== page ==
Renting out a property is an attractive business venture. Thus, many landlords are keen to make sure their properties will never be vacant. Roughly speaking though, vacancy rates for rental properties average around 10% worldwide despite the best strategies and finance / pricing options. But what are the direct costs of having a vacant rental property?

What Are the Direct Costs?

The direct costs of rental property vacancy are expenses incurred due to lack of tenant usage, such as:

    • Loss of rental income
    • Utility bills for the vacant space
    • Advertising expenses for locating tenants
    • Cleaning and maintenance of vacant units
    • Rent incentive fees
    • Property management fees
    • Security costs

Ideally, these costs are refunded or off-set against the rental income of a tenant. Unfortunately, when a rental property sits empty, such fees cannot be recovered.

The Cost of Lost Rental Income

It can take several weeks, if not months, to find a tenant. During this time, all the rental income has been lost. Some landlords may attempt to reduce the loss of income by lowering the rate of rent. But, the rental market is always in flux, so this may not be a sound business move in the long run.

High Utility Bills

A vacant rental property runs the risk of high utility bills. All utility expenses are the landlord’s responsibility and for the empty unit, there is no one to share the costs. If the property is not winterized or checked on a regular basis, those costs could quickly accumulate.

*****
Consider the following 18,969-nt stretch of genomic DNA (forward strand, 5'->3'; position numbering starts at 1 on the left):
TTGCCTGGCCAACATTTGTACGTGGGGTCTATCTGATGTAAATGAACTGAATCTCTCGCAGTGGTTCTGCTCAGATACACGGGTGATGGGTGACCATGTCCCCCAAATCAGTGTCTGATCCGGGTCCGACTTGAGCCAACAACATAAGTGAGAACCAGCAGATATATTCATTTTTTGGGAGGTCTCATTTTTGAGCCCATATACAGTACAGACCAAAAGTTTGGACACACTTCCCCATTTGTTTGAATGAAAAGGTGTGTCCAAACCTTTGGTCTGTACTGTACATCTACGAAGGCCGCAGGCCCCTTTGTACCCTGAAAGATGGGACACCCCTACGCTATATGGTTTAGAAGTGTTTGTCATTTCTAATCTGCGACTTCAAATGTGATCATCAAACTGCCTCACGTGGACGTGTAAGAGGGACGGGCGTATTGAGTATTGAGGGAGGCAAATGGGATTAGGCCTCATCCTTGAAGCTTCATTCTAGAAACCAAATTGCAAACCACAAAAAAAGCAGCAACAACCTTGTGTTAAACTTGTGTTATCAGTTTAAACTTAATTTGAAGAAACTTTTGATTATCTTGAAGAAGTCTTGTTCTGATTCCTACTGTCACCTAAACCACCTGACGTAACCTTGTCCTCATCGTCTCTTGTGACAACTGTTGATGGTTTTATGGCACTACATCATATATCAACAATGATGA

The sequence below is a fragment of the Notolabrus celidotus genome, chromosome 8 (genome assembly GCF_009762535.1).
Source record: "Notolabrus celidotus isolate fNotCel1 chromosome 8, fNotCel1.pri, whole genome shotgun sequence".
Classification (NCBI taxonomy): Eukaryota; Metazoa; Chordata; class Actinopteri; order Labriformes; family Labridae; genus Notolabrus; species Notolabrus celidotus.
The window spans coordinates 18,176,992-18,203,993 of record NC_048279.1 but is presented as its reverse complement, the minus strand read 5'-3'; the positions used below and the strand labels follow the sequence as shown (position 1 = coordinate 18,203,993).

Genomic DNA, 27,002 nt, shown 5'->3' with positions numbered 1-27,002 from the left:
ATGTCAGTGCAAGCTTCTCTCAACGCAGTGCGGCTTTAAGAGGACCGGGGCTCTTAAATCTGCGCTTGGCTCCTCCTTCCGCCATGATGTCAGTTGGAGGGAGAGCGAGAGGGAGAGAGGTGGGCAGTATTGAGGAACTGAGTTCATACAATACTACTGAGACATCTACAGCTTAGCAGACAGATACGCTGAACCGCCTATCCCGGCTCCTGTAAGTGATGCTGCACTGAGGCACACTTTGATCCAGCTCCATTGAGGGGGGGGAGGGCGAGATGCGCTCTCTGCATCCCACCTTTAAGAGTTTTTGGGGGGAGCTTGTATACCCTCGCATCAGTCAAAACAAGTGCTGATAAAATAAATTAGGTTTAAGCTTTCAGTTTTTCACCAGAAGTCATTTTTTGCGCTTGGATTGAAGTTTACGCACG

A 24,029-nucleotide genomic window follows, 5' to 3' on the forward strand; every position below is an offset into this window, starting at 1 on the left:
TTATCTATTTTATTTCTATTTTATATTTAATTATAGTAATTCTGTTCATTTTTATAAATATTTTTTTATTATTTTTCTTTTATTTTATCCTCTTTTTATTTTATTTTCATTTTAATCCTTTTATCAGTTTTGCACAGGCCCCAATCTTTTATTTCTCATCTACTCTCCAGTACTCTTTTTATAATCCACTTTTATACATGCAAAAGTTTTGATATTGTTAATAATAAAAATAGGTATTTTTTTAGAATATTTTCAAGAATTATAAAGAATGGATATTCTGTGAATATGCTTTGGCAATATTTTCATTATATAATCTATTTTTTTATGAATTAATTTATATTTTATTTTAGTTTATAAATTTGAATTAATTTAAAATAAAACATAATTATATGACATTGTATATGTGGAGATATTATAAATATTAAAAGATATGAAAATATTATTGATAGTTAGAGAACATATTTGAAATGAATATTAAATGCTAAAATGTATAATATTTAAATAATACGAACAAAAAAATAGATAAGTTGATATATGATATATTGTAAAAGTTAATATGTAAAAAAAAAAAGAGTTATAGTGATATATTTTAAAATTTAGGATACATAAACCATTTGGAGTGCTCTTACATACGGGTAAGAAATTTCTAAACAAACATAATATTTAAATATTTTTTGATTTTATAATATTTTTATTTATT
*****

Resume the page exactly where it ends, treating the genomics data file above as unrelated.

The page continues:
Advertising Expenses for Tenant Search

Finding the right tenant for a rental property is both time-consuming and costly. Landlords should invest in a detailed and comprehensive marketing plan for their vacant properties. This could involve creating web listings and online advertisements, placing newspaper ads, and attending open houses. Each of these initiatives poses another expense.

Cleaning & Maintenance Costs of Vacant Units

Empty units need cleaning and maintenance to make them look appealing and ready for rental. Such services are often outsourced, which means more money spent – without the potential to recover the fees through rental income.

Rent Incentive Fees

Some landlords will offer rent incentive fees in a bid to attract a tenant. However, the incentive is often a percentage of the market rent, which can be a hefty sum depending on the property and the situation.

Property Management Fees

Property management services cost money. Whether the landlord can afford to pay these fees out of their own pocket or must take out a loan, they’ll still face the financial burden of an empty property. This is an expense landlords should strive to minimize.

Security Costs

Most landlords are liable for the security of their property, whether it’s occupied or not. Investing in the right insurance policy can help, but landlords may also need to spend money on improved security systems and more regular monitoring. Not to mention, if a property is left empty for an extended period of time, landlords should consider paying for security guards.